Seeds of Culture: The Portraits and Stories of Native American Women opens on April 29, 2016, and runs through May 28, 2016. It is free and open to the public. 

Press Preview
A preview of Seeds of Culture: The Portraits and Stories of Native American Women with the artist Matika Wilbur and Yukio Lippit, Johnson-Kulukundis Family Faculty Director of the Arts at the Radcliffe Institute and a professor of history of art and architecture at Harvard University will be held for members of the press on Thursday, April 28, 2016, 10:30–11:30am. Kindly RSVP by Wednesday, April 27 to karla_strobel@radcliffe.harvard.edu or 617-495-8608.

About the Radcliffe Institute for Advanced Study
The Radcliffe Institute for Advanced Study at Harvard University is dedicated to creating and sharing transformative ideas across the arts, humanities, sciences, and social sciences. The Fellowship Program annually supports the work of 50 leading artists and scholars. Academic Ventures fosters collaborative research projects and sponsors lectures and conferences that engage scholars with the public. The Schlesinger Library documents the lives of American women of the past and present for the future, furthering the Institute's commitment to women, gender, and society. Learn more about the people and programs of the Radcliffe Institute at www.radcliffe.harvard.edu.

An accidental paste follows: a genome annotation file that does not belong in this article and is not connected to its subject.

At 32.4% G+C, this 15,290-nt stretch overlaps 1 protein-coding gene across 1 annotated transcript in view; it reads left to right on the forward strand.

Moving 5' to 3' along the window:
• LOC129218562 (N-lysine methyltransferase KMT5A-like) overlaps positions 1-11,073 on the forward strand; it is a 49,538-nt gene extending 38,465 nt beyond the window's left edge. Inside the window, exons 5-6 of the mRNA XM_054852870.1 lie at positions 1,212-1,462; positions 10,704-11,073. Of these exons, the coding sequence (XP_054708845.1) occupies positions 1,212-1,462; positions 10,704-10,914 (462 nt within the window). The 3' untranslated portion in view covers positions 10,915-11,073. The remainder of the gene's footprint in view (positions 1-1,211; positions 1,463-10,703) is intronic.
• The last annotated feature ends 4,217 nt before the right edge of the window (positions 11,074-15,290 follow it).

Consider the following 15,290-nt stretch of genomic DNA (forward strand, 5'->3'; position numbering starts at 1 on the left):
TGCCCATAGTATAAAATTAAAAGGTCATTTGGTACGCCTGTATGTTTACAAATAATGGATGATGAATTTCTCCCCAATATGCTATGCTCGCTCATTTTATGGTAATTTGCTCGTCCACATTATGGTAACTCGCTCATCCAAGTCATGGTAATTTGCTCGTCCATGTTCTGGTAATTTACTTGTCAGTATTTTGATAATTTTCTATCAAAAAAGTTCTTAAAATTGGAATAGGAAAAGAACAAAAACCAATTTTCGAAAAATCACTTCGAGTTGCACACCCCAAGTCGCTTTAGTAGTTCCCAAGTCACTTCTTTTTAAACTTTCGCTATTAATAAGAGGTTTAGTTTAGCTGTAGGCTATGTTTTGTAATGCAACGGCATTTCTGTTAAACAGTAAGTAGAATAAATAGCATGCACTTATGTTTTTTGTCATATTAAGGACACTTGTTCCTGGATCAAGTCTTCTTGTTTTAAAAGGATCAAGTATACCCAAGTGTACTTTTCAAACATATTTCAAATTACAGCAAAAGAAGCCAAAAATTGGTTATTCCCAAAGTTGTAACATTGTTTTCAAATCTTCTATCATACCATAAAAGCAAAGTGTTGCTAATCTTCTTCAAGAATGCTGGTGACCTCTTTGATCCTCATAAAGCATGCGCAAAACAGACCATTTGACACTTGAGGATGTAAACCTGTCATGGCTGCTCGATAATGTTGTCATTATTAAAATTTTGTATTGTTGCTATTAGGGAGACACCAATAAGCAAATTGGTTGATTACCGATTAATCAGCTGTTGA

About Matika Wilbur
Matika Wilbur, one of the Pacific Northwest’s leading photographers, has exhibited extensively in regional, national, and international venues such as the Burke Museum of Natural History and Culture, Musée des Beaux-Arts de Nantes, in France, the Royal BC Museum, the Seattle Art Museum, and the Tacoma Art Museum. She studied photography at the Rocky Mountain School of Photography in Montana and received a bachelor’s degree from Brooks Institute of Photography in California. Her work led her to becoming a certified teacher at Tulalip Heritage High School, providing inspiration for the youth of her own indigenous community. Wilbur, a Native American woman of the Swinomish and Tulalip Tribes (Washington), is unique as an artist and social documentarian in Indian Country—the insight, depth, and passion with which she explores the contemporary Native identity and experience are communicated through the impeccable artistry of each of her silver gelatin photographs.

Search Year: 
2016